Thursday, September 07, 2006

Gaffin's new book on justification

Professor Gaffin has written a book on justification:

Publisher's Description:
How, according to the teachings of Paul, does the individual receive salvation?

That is the focal question behind this book. Against some recent scholars Gaffin argues that it is both a meaningful and an appropriate question to ask. So what does the application of salvation to sinners involve for Paul? Does he distinguish between salvation accomplished (historia salutis) and salvation applied (ordo salutis) and, if so, how, and how important is the latter for him? And what exactly is the place of justification in his theology? Gaffin argues that:
"The central soteriological reality is union with the exalted Christ by Spirit-created faith. That is the nub, the essence, of the way or order of salvation for Paul. The center of Paul's soteriology...is neither justification by faith nor sanctification, neither the imputation of Christ's righteousness nor the renewing work of the Spirit. To draw that conclusion, however, is not to de-center’' justification (or sanctification), as if justification is somehow less important for Paul than the Reformation claims. Justification is supremely important, it is absolutely crucial in Paul's 'gospel of salvation' (cf. Eph. 1:13). Deny or distort his teaching on justification and that gospel ceases to be gospel; there is no longer saving 'good news' for sinners. But no matter how close justification is to the heart of Paul's gospel, in our salvation, as he sees it, there is an antecedent consideration, a reality, that is deeper, more fundamental, more decisive, more crucial: Christ and our union with him, the crucified and resurrected, the exalted, Christ. Union with Christ by faith-that is the essence of Paul's ordo salutis."
I find his writing a little hard to understand but I'm still getting the book, though I won't have much time to read it. Looking at justification by faith from the aspect of our union with Christ is so important and yet not too many people are looking at it from that perspective. This is exactly how Calvin viewed it (this was really stressed by Tipton in my Doctrine of Salvation II class).

Also, Tremper Longman III has written a new commentary on Proverbs and D. A. Carson has written a new book about suffering and evil. And this one looks interesting, it's on the clarity of Scripture. Ok, I guess you all have your Christmas list ready for your loved ones :-)

I think I'm asking for a gift card from the Westminster Bookstore for my birthday!

BTW, guess what I bought yesterday? Two new Bibles!!! Sarah is allowed to use the NIV this year and she wanted a small one to carry in her messenger bag. Now, how could I make her carry her Life Application Study Bible? That would be cruel. And then Samantha needed the KJV and she only had the NKJV, so she got a small one she could carry in her backpack. I think they were necessary :-)

3 Comments:

  1. Moonshadow said...
    I think I'm asking for a gift card from the Westminster Bookstore for my birthday!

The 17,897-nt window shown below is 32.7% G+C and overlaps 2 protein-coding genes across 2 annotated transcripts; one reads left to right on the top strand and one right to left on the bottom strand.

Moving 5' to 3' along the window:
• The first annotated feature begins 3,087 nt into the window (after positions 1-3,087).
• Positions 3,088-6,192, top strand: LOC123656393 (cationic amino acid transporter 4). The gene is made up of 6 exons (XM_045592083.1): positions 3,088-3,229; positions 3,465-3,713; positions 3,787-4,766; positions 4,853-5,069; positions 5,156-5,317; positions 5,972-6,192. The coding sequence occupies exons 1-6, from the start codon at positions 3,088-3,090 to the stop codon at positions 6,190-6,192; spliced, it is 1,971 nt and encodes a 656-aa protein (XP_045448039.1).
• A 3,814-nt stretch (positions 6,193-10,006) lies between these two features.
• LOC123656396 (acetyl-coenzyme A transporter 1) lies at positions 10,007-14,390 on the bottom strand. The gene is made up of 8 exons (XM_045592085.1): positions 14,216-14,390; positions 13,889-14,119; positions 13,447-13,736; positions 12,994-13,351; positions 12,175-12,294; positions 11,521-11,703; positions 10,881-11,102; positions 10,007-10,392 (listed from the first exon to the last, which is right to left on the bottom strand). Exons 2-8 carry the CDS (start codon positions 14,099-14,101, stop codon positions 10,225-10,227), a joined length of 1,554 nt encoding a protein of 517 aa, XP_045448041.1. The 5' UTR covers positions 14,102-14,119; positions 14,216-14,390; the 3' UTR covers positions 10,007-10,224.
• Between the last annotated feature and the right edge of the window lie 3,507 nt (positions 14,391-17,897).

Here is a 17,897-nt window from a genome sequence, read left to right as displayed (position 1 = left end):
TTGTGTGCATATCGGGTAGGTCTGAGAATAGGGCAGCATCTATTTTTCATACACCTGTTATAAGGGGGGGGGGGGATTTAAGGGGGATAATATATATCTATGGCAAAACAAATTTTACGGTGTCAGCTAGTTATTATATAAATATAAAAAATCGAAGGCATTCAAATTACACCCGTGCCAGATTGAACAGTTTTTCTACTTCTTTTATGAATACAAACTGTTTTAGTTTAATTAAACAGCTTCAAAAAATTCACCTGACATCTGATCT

A gift card would be appropriate for you ... I think of that every time I order from WTS Books.

    I just came across this paper, "Sola Gratia, Solo Christo: The RC doct. of justification," recommended by Michael Barber. It seems ok but somewhat amateurish -- it's a term paper or something! But might be of interest.

    Caveat: the hosting site is Scott Hahn's. IOW, it's conservative (*gag*) and proselytizing (*double gag*) in its very nature. So, either read with a grain of salt or in the power of the Holy Spirit or whatever:

    "This internal renovation is essential. For individuals are both imputed with Adam’s guilt and infused with his corrupt nature; they are declared sinful, and at the same time, they really are sinful. Hence, justified persons are both imputed with Christ’s righteousness and infused with His life; they are declared righteous because, in virtue of Christ’s indwelling life and holiness, they really are righteous."

    Then, in conclusion:

    "On the negative side, I still, as a Calvinist, affirm the notion of the perserverance of the saints. Yet, it is clear that in the Catholic view, the threat of losing one’s salvation and falling out of a state of grace is very real. I must confess, however, that this misgiving is made without really having made an effort to understand the Catholics on this point."
    Carrie said...
    We are very lucky to live in a culture wherer we can own twenty bibles. That's why I am a big fan of Bible League and places like that.

    Well, I already have too many books to read but I always like to have more on my list. The justification quote is a bit confusing, if you get the book maybe you can do a post about it.

    I know you are very busy but I hope you will have time to do posts about some of your coursework and stuff.
    michele said...
    Carrie, I'm plan on posting quite a bit from what I learn in my gospels class. I'm doing an exegesis paper again and will pledge to post it this time :-)

    Also, I've been working on a post about my classes but have been too busy to post it.

Post a Comment



Design | Elque 2007